A legend on the folk scene, Bromberg got his start in Greenwich Village coffeehouses in the mid-1960s and his five-an-a-half decade journey that includes adventures with Bob Dylan, George Harrison, Jerry Garcia, and music and life lessons from seminal blues guitarist Reverend Gary Davis, who claimed the young Bromberg as a son. A musician’s musician, his mastery of several stringed instruments (guitar, fiddle, Dobro, mandolin), and multiple styles is legendary, leading Dr. John to declare him an American icon.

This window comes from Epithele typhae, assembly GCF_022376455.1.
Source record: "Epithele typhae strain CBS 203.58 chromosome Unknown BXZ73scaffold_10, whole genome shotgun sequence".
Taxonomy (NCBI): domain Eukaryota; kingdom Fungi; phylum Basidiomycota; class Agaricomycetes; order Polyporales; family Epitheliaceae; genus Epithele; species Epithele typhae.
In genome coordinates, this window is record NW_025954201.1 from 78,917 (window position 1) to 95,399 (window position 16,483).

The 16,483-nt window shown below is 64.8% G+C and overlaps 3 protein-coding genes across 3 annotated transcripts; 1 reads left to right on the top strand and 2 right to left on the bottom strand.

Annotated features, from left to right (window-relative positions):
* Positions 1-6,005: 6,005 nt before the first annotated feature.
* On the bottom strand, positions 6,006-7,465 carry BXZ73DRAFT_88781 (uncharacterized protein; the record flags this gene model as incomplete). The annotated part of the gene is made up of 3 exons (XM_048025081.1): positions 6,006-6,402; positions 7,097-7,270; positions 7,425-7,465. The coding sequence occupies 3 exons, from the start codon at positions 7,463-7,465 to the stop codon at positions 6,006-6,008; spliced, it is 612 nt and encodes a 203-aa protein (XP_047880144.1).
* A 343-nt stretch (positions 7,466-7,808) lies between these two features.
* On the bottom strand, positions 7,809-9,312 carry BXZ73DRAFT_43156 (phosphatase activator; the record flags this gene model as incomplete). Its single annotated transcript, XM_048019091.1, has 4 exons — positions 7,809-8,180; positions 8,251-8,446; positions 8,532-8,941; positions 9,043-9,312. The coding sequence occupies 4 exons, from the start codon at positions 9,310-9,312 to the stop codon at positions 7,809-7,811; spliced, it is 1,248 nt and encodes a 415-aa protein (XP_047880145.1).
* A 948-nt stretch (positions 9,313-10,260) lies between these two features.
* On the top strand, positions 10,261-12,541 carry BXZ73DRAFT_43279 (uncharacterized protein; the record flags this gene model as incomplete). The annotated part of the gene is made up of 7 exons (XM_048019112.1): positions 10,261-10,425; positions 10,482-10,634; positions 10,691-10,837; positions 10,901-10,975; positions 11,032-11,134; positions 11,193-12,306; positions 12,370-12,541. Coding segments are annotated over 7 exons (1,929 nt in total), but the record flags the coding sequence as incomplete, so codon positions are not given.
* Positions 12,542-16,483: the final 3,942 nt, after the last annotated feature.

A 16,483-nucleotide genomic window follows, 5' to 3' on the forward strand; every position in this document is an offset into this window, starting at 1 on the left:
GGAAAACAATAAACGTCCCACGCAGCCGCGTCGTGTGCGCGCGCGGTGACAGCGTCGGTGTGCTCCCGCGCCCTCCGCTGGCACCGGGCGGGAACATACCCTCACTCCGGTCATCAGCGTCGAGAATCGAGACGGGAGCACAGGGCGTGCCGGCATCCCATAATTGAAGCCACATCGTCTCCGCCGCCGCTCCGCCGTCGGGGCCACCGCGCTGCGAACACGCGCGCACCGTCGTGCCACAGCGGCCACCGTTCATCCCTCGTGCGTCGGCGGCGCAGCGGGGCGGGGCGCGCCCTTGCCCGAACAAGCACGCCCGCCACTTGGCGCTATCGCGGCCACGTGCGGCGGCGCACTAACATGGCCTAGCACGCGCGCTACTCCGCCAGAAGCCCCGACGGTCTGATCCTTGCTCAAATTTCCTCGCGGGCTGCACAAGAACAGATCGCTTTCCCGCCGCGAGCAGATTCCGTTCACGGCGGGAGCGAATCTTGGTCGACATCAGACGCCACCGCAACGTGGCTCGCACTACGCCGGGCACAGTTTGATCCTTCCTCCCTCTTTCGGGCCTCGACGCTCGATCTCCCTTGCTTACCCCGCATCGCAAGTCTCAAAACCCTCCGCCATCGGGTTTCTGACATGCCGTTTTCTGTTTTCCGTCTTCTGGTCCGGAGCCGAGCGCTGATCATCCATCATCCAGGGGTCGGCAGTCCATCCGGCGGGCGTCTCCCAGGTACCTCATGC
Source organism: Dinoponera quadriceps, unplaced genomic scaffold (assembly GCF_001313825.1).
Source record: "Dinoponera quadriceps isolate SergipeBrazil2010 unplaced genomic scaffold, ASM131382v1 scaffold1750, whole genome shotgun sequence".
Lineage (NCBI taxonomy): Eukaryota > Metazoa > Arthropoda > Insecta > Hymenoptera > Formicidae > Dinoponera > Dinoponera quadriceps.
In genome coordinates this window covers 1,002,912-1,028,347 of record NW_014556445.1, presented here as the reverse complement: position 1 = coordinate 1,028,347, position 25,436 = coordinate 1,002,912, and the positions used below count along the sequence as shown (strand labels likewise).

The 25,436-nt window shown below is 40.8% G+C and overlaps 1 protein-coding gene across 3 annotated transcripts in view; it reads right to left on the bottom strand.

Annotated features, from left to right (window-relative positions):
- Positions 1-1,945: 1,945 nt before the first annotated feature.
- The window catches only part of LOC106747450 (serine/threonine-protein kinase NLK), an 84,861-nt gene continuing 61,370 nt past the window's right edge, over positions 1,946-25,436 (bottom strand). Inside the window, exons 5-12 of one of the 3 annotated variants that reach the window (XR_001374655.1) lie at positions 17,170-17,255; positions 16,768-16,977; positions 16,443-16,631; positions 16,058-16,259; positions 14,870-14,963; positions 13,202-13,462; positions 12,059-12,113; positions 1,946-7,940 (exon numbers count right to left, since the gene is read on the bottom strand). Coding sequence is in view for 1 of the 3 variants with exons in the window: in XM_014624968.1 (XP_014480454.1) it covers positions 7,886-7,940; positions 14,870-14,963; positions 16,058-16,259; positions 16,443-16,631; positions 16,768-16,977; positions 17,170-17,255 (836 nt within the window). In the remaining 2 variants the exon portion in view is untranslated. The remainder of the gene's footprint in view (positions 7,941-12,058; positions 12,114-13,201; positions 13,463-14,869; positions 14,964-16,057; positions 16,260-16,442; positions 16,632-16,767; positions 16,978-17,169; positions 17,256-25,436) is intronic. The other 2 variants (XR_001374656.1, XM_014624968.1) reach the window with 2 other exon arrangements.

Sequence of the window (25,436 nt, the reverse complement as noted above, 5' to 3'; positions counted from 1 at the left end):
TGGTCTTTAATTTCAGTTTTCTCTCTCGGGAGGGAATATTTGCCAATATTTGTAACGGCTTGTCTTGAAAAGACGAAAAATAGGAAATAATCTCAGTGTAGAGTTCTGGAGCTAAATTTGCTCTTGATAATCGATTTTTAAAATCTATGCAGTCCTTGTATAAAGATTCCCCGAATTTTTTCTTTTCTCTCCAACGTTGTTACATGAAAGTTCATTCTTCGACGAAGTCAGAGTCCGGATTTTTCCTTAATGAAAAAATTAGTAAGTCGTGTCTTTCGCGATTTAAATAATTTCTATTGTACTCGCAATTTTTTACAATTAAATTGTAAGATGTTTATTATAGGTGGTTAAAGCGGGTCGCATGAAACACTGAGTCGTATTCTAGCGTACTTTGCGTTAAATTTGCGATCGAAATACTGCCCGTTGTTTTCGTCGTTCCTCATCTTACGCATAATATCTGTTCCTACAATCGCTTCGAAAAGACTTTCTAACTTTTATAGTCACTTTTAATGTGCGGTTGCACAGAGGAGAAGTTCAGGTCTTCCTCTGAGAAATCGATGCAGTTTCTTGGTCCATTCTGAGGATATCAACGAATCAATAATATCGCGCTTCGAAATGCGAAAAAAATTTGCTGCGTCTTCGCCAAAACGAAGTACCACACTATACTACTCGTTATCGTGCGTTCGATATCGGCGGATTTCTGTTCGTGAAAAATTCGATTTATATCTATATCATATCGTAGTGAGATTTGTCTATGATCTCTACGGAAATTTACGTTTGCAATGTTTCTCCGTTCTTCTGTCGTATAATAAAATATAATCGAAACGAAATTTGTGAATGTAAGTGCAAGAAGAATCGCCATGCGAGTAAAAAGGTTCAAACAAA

David's live shows, rarer since he took up violin-making full time, range from Texas swing to Bluegrass, blues, classical music, and anything else that might cross his mind. He picked up on the humor in country and classic blues as well as anyone else in the Folk Revival, making his shows a great deal of fun. In the words of The New York Times, he "has such control of his audience that he can, at one moment, hold it in his hand with a tender, touching yet funny anecdotal song, and then set it romping and stomping with a raucous bit of raunchy. He is electrifying."